Some films are good to look at. Some feel good at heart. Very few mainstream films manage to look as good on the surface and also attain a beauty of the heart. We Are Family is equally appealing from the outside and at heart.
It doesn’t take us long into the narration to realize that the debutant director has his own ideas on how urban man-woman relationships work. Siddharth Malhotra brings the traditional compassion and large-heartedness of Sooraj Barjatya’s films into the same line of vision as the urban fables about the man-woman relationship of Gulzar’s Ijaazat and Govind Nihalani’s Drishti.The brew is invigorating and often very, very moving in the way movies stopped moving us a long time ago.
The basic premise and even chunks of sequences and dialogues are taken from Chris Columbus’ Stepmom. Are Kajol and Kareena Kapoor as powerful in portraying the wife and the other woman as Susan Sarandon and Julia Roberts in the original?
What if one says the two divas in the desi Stepmom are far more empathetic in their understanding of the complexities of a marriage that has not quite terminated and the alternative relationship which doesn’t know where to go without disrespecting the earlier relationship? Kajol and Kareena share a compelling partnership in portraying a household that’s run by two women?
The intricacies of the triangle are worked out with heart warming delicacy, so much so that you wonder why the director needed to keep any of elements from the Hollywood film. We Are Family takes the Stepmom saga to another level. It’s an urban fable told with subtlety and a softness of touch which completely avoid excesses of emotions until the last ostensibly gut-wrenching finale when the narration gets excessively melodramatic.
The rest of the film is remarkably devoid of extravagant emotions even though the situation described and defined by the plot is susceptible to acute bouts of overt emotion. Having three actors, who know how to play down the pitch without taking away the edge in the narration, surely helps the situation.
Kajol needs absolutely no recommendation. Her transformation from physically healthy but restless in soul, to a dying but spiritually healed entity happens right in front of our eyes. The little-little things she does with her eyes and lips just rip a hole in our soul. Yup, she is one of our all-time greats…without trying. Moments when she watches Shreya (Kareena) take charge of her children and husband find Kajol expressing a mixture of envy and resignation the way only she can.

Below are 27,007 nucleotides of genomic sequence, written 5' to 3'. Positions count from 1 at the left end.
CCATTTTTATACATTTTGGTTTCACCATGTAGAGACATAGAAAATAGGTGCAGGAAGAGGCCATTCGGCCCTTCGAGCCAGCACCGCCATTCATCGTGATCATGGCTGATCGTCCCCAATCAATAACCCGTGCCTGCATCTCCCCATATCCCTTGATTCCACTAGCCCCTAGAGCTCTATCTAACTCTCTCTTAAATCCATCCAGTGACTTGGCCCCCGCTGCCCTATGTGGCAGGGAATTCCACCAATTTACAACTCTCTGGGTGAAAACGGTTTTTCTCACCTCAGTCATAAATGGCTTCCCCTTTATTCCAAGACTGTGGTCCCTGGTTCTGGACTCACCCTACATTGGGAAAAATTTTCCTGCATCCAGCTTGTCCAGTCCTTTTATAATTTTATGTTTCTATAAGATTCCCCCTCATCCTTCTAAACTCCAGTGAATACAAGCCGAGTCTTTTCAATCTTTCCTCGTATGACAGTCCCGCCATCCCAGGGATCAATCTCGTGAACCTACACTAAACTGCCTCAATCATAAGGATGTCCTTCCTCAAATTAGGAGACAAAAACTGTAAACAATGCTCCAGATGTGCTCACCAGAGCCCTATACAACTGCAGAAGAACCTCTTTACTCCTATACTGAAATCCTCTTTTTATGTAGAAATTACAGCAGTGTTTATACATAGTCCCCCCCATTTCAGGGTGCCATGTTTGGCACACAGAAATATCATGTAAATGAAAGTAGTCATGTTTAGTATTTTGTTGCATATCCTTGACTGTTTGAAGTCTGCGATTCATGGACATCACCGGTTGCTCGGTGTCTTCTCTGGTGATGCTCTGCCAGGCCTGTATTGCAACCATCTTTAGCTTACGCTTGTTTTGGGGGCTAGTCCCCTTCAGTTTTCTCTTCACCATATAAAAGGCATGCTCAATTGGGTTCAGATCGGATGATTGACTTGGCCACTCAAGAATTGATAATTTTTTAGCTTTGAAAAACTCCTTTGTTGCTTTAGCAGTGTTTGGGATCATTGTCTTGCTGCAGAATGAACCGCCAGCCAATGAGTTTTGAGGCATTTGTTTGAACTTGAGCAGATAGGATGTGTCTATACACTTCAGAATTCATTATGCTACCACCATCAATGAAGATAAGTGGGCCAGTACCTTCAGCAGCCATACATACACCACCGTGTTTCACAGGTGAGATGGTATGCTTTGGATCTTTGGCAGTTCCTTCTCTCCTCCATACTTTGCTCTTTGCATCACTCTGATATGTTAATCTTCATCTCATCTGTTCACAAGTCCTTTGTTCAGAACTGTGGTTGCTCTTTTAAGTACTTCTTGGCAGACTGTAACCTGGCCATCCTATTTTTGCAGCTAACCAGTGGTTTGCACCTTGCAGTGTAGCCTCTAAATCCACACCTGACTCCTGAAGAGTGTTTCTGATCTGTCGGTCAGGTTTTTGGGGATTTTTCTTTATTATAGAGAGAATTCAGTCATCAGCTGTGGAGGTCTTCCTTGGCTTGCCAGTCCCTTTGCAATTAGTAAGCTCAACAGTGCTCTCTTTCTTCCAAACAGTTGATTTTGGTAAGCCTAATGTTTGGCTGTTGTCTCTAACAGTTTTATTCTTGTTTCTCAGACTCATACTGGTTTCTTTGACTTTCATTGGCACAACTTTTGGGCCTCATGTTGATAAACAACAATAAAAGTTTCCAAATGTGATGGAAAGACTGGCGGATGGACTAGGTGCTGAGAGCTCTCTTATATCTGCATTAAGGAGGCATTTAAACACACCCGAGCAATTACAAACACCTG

But it is Kareena Kapoor who is an utter revelation. Never before has she demonstrated such a complete understanding of her character’s inner life. To the role of Kajol’s husband’s girlfriend Kareena brings a rare and reined-in passion. Everything that she has done so far on screen is undone as Kareena redefines the role of the Other Woman in Hindi cinema.
Admirably the 6(!!) screenplay writers have worked overtime on Kareena’s part. She could easily have been the bitch who steals Kajol’s husband away. As written in the script Kareena comes across as flesh blood tears …and yes, as a woman of great beauty.
Arjun Rampal has been constantly evolving as an actor. Here he balances out the powerhouse performers on both his sides with a deeply felt emotional binding presence. And by the way he dances better than Kajol and Kareena in the disappointing ‘Jailhouse Rock’ number.
Sensibly Siddharth Malhotra has avoided the temptation of too many confrontational moments between Kajol and Kareena. We wouldn’t have wanted this tender-sweet look at a shattered family’s attempts to hold the fabric of their togetherness in place to end up looking like one of those T. Rama Rao mera-pati-sirf-mera-hai kitsch-kitsch-hota-hai stale-tales from the 1980s.
We Are Family takes the story of a broken marriage to an area of poignancy where the outer edges remain as strong as the inner fabric of the three characters who find themselves trapped in a tragedy not of their making. From the opening birthday sequence where Arjun introduces girlfriend Kareena to his wife and children, with disastrous consequences, the film exercises a high cool-and-calm quotient in its structuring.
At the end when Siddharth Malhotra has taken the family fable beyond Stepmom you suddenly realize it’s been a while since we saw a film about Man, Wife and Other Woman tackle the layers of painful separation and reconciliation with such fluency and care.
Go for this one.